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By David Albright
and Corey Hinderstein,
December 2, 1999
The five permanent members of the UN Security Council, or "P-5," have been negotiating a "comprehensive" or "omnibus" resolution addressing Iraq's disarmament obligations and humanitarian concerns for several months. The purpose of this effort is to return weapons inspectors to Iraq, find a formula for suspending import/export sanctions on Iraq if it cooperates with the inspectors, and effectively address essential civilian and humanitarian needs.
Almost a year has passed since the bombing of Iraq by the United States and Britain. This bombing campaign marked the end of Security Council inspections by the UN Special Commission (UNSCOM) and the IAEA Action Team. The United Kingdom and the Netherlands started an effort early this year to achieve the Security Council's disarmament objectives in Iraq and to resume weapons inspections.
A June 1999 draft of the Anglo-Dutch resolution garnered nine co-sponsors in the Security Council. But Russia, France, and China have opposed the resolution until recently, because previous drafts had unacceptably stringent conditions on the suspension of sanctions and on humanitarian assistance.
After several months of negotiating among themselves, much of which occurred outside New York, the P-5 assembled another draft in early November. ISIS acquired a draft, dated November 10, 1999, which was used (along with a June 9 draft) in this memo. Several sections of the November 10 draft remain controversial, and newer drafts or partial text likely exist.
The November 10 draft covers the key issues, including:
The next few weeks will be critical in achieving a consensus resolution. Security Council members openly have recognized that consensus on a resolution is essential to demonstrate the Council's resolve to have Iraq abide by its obligations. Faced with such resolve, Iraq is more likely to comply with the resolution.
The Council aims to create a well-defined path to end many of the sanctions on Iraq; answer remaining questions about Iraq's pre-Gulf War programs to make nuclear, chemical, and biological weapons, and ballistic missiles; and establish on-going monitoring and verification systems in Iraq.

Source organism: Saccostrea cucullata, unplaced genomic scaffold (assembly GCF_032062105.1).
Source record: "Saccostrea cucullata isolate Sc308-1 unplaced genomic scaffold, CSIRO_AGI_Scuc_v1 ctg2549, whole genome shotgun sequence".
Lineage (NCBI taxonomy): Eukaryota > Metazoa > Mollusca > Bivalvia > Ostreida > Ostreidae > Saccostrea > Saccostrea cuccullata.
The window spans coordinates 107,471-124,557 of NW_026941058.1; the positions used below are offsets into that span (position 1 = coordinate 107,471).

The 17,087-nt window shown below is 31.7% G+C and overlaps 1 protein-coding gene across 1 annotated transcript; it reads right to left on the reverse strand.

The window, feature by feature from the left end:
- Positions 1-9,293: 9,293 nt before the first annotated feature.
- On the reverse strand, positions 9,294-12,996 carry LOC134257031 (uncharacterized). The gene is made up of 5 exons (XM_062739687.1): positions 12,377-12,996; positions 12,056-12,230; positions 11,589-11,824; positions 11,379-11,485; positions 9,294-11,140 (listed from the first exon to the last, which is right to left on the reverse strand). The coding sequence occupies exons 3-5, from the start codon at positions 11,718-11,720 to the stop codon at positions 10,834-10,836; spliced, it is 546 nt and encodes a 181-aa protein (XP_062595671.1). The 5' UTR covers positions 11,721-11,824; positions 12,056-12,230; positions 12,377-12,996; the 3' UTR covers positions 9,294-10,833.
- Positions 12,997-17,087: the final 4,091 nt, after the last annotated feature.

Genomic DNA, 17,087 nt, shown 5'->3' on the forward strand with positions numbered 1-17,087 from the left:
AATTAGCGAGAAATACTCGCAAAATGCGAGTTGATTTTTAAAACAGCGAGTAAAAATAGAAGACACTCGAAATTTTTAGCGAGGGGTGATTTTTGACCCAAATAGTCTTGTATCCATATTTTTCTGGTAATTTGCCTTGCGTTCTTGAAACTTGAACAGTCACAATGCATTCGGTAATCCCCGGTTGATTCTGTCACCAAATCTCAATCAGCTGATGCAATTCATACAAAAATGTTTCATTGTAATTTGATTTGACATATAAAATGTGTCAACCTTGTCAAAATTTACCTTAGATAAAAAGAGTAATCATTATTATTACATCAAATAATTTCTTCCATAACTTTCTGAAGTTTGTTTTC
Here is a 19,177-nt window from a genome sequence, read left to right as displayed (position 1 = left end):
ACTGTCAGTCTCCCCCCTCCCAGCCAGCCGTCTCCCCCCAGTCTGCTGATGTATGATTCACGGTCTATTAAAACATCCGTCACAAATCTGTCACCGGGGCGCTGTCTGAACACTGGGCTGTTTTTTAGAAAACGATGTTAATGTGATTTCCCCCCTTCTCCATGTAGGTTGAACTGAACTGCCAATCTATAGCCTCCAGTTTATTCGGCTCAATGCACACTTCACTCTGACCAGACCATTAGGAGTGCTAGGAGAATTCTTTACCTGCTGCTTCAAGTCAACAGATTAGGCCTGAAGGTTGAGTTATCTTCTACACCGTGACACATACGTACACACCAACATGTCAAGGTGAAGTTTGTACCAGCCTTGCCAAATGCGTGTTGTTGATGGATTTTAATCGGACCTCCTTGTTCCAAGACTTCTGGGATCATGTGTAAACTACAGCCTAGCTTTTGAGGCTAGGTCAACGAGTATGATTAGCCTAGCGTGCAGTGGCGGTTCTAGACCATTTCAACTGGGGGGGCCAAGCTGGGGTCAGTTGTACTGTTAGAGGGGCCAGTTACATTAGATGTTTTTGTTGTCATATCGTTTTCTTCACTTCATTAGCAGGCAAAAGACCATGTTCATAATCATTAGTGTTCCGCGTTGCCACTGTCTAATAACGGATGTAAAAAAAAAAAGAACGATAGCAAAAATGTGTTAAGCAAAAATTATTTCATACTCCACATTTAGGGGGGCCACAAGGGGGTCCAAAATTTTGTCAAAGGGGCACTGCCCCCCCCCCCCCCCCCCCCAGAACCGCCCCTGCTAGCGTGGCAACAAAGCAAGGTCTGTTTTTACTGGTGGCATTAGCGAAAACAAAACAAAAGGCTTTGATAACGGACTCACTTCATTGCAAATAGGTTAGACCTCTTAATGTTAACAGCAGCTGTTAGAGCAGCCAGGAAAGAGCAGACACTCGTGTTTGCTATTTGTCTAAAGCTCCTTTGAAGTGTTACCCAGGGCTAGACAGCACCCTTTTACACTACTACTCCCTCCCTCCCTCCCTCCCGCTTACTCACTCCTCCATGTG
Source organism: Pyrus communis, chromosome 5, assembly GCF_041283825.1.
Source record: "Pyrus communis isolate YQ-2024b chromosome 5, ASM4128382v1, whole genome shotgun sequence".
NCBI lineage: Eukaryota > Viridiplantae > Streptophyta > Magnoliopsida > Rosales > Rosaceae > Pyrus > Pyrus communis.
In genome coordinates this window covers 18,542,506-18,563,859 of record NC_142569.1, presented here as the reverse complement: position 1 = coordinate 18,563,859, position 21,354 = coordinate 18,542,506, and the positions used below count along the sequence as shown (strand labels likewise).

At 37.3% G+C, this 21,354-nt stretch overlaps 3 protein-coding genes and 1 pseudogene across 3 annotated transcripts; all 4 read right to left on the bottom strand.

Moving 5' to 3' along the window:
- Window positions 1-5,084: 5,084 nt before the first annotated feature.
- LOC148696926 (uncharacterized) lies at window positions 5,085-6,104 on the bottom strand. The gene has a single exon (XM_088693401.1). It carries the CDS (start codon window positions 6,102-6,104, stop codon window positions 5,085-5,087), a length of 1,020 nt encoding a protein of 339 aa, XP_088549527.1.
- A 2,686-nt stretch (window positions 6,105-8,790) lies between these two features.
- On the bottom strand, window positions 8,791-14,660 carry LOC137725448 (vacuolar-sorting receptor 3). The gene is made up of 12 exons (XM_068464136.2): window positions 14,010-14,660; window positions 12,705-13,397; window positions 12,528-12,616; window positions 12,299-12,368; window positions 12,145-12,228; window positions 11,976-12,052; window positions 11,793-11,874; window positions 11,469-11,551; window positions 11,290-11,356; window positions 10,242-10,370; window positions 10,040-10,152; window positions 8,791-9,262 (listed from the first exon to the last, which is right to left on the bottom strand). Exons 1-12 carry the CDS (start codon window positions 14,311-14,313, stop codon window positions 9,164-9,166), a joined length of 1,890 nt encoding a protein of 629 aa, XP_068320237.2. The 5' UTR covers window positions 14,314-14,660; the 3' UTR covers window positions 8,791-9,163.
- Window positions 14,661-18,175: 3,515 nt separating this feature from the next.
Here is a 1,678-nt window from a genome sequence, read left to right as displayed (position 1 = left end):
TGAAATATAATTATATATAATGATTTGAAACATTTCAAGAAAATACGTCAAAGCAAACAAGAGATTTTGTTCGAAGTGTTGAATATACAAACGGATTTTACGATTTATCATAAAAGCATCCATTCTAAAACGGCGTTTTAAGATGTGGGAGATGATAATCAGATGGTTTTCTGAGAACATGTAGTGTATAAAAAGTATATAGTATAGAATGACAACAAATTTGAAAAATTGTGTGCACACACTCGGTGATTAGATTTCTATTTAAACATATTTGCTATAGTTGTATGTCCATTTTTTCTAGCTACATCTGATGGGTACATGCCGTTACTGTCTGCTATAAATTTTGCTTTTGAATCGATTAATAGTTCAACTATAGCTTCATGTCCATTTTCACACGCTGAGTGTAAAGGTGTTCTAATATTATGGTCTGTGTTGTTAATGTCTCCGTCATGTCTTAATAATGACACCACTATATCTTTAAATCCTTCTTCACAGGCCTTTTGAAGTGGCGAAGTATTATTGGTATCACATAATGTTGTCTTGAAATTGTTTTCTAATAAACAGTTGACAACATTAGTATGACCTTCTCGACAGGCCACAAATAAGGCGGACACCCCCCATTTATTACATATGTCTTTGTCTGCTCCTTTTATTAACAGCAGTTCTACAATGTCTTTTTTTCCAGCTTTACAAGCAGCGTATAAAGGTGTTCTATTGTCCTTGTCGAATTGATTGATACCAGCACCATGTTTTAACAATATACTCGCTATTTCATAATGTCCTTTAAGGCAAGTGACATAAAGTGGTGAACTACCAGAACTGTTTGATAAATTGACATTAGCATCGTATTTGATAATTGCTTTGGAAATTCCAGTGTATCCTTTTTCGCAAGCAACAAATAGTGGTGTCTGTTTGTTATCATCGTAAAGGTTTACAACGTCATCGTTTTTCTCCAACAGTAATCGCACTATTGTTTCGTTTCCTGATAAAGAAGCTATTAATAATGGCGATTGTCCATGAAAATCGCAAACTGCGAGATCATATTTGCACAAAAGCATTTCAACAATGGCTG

ISIS has been following these negotiations as best as it can, given the secrecy that has surrounded them. The following is a set of observations, comments and unresolved issues about the emerging Security Council resolution.
Growing pressure to reach consensus. The Security Council is under pressure to reach agreement in the next few weeks on the revised comprehensive resolution. The reasons for this urgency include:
Growing support for a resolution. The P-5 appear more willing to reach a consensus, and the nine co-sponsors of the original resolution are satisfied with the current text.
The United States now appears more willing to compromise. Until recently, the United States took a hard-line position on outstanding issues. For example, the United States now seems willing to accept a specified disarmament program of work, or a list of key tasks, that Iraq has to address before the lifting of sanctions.
In an important breakthrough, France has signaled that it will likely support the resolution. Russia is also believed to be more willing to negotiate a consensus resolution. China is widely expected to follow Russia's lead on this resolution.
New Executive Chairman and Program of Work. Under the November 10 draft, the Executive Chairman of UNMOVIC would have responsibility for drafting the disarmament program of work, including the key remaining tasks that Iraq must address under its commitments in previous Security Council resolutions covering biological, chemical, and missile programs. Similarly, the Director General of the IAEA would draw up a program of work covering nuclear disarmament. These programs must be drawn up within 60 days after inspection work has resumed in Iraq.
Given the authority of the Chairman of UNMOVIC, selecting a chair could be controversial and difficult. Some members of the Security Council are voicing a desire to know who the chairman would be before the resolution is finalized.
The November 10 draft states that the Director General of the IAEA reports directly to the Executive Chairman, when reporting to the Council on progress on the key remaining disarmament tasks. This condition is at odds with the traditional reporting arrangements of the IAEA.